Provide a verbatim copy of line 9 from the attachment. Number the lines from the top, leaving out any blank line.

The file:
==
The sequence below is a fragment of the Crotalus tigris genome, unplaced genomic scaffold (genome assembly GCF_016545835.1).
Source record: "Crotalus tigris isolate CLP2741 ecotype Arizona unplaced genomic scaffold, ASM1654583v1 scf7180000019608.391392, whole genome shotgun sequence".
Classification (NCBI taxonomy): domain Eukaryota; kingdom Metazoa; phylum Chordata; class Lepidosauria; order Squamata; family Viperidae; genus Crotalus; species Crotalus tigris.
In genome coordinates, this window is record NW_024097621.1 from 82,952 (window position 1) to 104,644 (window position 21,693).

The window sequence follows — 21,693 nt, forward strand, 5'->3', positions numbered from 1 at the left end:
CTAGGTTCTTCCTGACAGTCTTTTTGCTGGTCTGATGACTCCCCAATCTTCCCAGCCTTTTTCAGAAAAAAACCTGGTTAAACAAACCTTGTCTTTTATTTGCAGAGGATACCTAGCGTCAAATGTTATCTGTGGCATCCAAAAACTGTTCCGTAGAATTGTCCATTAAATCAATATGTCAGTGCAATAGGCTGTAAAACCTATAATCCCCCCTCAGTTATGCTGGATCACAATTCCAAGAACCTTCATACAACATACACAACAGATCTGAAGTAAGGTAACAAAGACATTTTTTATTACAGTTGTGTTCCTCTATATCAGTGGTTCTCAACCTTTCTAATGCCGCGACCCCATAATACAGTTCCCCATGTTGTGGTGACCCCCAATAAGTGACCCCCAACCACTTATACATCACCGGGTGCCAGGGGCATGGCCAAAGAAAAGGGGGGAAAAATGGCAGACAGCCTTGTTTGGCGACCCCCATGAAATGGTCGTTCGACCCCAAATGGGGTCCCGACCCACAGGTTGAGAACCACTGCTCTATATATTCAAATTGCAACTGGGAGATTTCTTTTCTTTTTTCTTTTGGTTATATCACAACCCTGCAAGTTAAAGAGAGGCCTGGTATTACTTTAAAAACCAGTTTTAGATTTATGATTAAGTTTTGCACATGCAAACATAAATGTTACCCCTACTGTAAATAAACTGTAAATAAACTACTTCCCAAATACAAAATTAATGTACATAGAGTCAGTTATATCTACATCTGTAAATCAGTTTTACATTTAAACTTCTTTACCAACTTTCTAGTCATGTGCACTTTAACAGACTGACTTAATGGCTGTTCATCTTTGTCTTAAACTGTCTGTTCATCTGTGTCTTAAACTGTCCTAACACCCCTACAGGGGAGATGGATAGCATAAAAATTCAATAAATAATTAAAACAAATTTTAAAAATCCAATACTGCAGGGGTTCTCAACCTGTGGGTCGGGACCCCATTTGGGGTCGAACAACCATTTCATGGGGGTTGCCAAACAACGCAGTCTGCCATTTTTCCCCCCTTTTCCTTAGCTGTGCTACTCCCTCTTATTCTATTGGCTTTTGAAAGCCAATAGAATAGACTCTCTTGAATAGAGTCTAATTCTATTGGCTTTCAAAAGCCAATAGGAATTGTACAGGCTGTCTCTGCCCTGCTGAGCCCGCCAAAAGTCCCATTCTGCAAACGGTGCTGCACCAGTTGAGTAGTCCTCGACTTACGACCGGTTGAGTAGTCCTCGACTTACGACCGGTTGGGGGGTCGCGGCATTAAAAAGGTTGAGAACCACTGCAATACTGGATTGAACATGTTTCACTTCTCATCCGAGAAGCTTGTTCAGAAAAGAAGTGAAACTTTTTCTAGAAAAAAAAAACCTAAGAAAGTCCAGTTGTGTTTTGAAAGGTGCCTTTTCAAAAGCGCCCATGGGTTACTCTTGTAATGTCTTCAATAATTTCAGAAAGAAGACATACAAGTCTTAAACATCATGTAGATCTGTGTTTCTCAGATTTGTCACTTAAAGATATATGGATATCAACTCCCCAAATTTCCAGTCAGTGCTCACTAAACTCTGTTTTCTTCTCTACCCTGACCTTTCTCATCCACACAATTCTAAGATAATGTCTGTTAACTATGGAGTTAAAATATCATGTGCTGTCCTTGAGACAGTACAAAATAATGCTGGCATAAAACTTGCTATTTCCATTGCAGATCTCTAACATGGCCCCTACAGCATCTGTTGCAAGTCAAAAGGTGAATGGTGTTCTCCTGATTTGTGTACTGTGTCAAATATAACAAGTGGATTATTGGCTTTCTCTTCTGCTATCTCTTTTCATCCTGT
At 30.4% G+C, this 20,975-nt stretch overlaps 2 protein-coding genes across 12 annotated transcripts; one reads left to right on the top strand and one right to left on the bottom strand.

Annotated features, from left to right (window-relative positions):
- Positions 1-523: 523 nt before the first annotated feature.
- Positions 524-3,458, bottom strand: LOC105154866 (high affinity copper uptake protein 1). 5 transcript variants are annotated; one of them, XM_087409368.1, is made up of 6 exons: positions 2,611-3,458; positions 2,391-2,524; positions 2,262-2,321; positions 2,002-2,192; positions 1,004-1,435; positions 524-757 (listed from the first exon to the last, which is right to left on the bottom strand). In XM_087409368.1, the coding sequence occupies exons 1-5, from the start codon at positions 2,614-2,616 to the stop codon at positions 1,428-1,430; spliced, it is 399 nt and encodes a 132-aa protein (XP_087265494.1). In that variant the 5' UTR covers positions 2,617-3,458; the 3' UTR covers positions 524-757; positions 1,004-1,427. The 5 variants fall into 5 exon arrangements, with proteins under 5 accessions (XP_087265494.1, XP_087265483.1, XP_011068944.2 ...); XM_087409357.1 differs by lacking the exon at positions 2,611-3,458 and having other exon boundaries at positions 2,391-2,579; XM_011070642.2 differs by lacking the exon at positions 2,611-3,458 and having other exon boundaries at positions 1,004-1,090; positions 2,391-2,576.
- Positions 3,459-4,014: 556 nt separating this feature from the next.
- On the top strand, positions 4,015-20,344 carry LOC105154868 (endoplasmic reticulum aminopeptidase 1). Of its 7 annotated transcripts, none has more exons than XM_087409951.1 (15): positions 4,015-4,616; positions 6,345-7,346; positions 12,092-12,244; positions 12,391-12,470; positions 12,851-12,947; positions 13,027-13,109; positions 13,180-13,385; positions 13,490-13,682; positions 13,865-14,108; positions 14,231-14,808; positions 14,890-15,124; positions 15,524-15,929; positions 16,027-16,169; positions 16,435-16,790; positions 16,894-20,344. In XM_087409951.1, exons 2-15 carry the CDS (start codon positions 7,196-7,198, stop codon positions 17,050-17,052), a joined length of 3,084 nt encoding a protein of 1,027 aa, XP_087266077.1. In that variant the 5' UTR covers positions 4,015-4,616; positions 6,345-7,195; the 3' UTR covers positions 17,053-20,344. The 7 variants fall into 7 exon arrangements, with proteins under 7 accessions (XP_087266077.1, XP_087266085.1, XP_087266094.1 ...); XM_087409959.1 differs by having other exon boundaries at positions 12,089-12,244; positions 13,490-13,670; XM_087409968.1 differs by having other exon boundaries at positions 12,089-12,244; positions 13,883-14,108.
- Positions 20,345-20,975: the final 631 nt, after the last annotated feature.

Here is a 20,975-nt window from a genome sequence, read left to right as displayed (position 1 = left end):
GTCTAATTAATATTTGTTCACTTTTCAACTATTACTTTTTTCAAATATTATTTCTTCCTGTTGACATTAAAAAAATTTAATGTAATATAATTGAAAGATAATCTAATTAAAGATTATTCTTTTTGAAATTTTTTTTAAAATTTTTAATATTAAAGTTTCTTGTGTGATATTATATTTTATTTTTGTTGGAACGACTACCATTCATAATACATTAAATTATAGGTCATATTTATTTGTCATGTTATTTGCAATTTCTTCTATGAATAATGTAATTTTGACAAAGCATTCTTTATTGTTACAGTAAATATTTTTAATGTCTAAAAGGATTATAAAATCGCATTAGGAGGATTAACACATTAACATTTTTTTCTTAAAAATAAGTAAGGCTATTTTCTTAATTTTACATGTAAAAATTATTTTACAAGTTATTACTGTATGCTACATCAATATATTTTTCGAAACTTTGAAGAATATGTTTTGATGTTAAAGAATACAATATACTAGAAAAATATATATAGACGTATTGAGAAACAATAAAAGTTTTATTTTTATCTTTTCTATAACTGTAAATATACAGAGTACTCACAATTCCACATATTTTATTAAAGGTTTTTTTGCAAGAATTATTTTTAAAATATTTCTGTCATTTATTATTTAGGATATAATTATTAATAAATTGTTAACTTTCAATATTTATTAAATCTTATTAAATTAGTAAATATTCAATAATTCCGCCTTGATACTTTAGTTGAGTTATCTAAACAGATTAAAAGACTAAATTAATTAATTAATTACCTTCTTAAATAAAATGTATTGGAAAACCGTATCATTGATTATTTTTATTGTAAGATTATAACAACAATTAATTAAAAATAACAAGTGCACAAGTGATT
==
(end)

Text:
- Positions 1-523: 523 nt before the first annotated feature.